Rubella Information

RUBELLA (German Measles)
Rubella infection during pregnancy can seriously damage an unborn baby. This damage is easily preventable by ensuring that all women have immunity well before each pregnancy.

What is Rubella?
Rubella which is also known as German Measles is a viral infection. When a person has been in contact with Rubella, it takes two or three weeks to develop symptoms. The person may feel off-colour for a few days. Symptoms are generally mild and may include:

  • Red pink rash, if it develops will usually start on the face and neck and spread to the body;
  • Fever;
  • Joint pains (more common in adults);
  • Swollen lymph glands around the head and neck;
  • The symptoms of rubella usually last about three days and up to 50% of people may have no symptoms at all so may have the disease without being aware. Recovery from Rubella is usually complete.

How is Rubella spread?
Rubella is very easily spread by droplets in the air through coughs and sneezes or by direct contact with a person’s nose and throat secretions. Anyone with no immunity can catch rubella.  It can take two to three weeks to develop symptoms. A person with rubella can spread the virus from one week before symptoms develop until four days after the rash appears.

In Australia, cases of Rubella continue to occur and are often linked to travel to a country that does not offer routine rubella immunisation.

When is Rubella dangerous?
Rubella is dangerous when women are infected during the early stages of pregnancy, especially during the first sixteen weeks. The virus can cause miscarriage, stillbirth or severe damage to the unborn baby.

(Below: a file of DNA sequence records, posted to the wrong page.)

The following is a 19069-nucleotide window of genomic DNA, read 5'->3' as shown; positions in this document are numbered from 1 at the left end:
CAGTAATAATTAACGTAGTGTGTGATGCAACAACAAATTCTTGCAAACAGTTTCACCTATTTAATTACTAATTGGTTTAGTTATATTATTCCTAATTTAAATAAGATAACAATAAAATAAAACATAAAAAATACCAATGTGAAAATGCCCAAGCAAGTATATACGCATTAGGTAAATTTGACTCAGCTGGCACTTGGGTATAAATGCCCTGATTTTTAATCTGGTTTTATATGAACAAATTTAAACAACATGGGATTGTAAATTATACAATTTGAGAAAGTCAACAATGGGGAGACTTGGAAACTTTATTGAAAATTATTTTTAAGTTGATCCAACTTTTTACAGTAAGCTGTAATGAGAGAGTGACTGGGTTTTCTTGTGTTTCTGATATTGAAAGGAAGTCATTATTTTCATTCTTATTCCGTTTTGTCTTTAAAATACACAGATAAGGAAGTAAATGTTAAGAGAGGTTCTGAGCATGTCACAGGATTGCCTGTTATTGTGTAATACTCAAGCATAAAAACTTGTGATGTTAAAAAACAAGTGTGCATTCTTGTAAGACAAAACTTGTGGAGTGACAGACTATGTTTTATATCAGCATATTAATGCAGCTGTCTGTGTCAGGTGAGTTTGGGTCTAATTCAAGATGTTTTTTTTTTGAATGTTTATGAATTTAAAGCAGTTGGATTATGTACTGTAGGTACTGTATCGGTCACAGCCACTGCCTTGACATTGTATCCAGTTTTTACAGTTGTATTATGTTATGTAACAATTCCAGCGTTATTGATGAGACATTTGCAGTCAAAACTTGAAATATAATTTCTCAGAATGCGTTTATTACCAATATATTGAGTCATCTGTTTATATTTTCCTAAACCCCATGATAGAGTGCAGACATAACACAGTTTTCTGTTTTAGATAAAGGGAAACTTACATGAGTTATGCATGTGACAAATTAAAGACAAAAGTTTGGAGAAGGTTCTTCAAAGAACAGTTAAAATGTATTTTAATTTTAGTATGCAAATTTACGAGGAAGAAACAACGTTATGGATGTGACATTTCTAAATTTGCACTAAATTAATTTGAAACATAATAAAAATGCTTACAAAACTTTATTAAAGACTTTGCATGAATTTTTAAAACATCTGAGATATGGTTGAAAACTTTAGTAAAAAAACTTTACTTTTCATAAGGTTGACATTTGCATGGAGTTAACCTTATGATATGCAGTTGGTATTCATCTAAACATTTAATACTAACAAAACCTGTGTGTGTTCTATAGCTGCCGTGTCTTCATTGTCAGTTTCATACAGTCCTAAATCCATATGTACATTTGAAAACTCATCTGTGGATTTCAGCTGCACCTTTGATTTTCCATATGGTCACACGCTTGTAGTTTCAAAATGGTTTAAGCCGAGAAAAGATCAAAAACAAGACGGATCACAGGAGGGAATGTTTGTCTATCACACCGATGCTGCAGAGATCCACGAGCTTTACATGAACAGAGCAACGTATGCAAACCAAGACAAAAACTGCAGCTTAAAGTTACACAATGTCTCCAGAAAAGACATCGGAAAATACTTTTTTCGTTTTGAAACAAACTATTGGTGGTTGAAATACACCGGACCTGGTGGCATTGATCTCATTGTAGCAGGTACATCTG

The earlier in pregnancy the mother is infected, the more severe the damage to the baby is likely to be. If a woman catches rubella during the first 8-10 weeks of her pregnancy the risk of the baby being affected by Congenital Rubella Syndrome (CRS) is as high as 90% and the baby is likely to develop multiple birth defects.  By the 11th and 16th week of pregnancy the risk of CRS occurring falls to around 10 to 20% and it is likely that affected babies will have fewer birth defects.

Rubella infection in the mother after 16 weeks rarely results in birth defects and deafness is the most commonly reported problem if infection occurs at this stage.

How can Rubella affect the unborn baby?
A baby whose mother contracts Rubella early in pregnancy can be born with a range of defects which is given the collective name of Congenital Rubella Syndrome (CRS).

The virus seems to affect the cells of parts of the baby’s body that are developing at the time the mother is infected. Possible abnormalities which can result can include deafness, blindness, heart and brain damage or damage to the nervous system.

Possible abnormalities which can result can include:

  • Sensorineural deafness (